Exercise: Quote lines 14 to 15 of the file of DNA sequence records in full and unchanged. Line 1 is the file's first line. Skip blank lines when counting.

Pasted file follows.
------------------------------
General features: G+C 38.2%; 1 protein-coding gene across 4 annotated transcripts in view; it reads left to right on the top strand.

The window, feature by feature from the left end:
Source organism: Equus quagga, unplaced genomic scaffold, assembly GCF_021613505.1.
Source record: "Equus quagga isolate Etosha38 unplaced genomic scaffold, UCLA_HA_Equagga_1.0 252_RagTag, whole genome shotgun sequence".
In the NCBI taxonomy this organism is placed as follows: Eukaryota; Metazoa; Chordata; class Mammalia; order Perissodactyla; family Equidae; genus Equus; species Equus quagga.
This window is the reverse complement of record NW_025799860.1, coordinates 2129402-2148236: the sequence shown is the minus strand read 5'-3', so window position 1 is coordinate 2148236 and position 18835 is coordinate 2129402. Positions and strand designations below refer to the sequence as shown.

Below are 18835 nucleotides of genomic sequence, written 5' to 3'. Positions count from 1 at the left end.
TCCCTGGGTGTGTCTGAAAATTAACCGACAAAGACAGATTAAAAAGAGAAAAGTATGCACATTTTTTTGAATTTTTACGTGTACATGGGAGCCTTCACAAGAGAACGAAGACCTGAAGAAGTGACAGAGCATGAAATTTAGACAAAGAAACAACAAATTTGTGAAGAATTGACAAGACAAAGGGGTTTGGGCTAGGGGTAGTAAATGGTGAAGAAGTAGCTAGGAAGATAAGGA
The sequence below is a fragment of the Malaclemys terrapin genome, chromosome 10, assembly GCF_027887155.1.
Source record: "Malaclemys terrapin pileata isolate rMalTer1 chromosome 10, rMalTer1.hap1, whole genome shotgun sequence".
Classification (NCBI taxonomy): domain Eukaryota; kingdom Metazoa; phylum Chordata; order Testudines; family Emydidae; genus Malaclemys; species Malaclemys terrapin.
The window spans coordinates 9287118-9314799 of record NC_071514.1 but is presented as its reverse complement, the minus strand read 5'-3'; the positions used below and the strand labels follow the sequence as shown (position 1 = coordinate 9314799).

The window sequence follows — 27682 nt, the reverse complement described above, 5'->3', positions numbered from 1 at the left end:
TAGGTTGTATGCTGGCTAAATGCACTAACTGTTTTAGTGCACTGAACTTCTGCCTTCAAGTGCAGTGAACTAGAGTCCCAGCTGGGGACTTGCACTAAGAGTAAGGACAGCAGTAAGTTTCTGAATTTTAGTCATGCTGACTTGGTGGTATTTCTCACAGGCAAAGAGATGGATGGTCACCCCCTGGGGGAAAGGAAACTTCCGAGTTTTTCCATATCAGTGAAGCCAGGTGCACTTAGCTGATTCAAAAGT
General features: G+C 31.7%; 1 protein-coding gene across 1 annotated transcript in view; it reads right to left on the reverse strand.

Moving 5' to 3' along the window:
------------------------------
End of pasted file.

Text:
TAGGTTGTATGCTGGCTAAATGCACTAACTGTTTTAGTGCACTGAACTTCTGCCTTCAAGTGCAGTGAACTAGAGTCCCAGCTGGGGACTTGCACTAAGAGTAAGGACAGCAGTAAGTTTCTGAATTTTAGTCATGCTGACTTGGTGGTATTTCTCACAGGCAAAGAGATGGATGGTCACCCCCTGGGGGAAAGGAAACTTCCGAGTTTTTCCATATCAGTGAAGCCAGGTGCACTTAGCTGATTCAAAAGT
General features: G+C 31.7%; 1 protein-coding gene across 1 annotated transcript in view; it reads right to left on the reverse strand.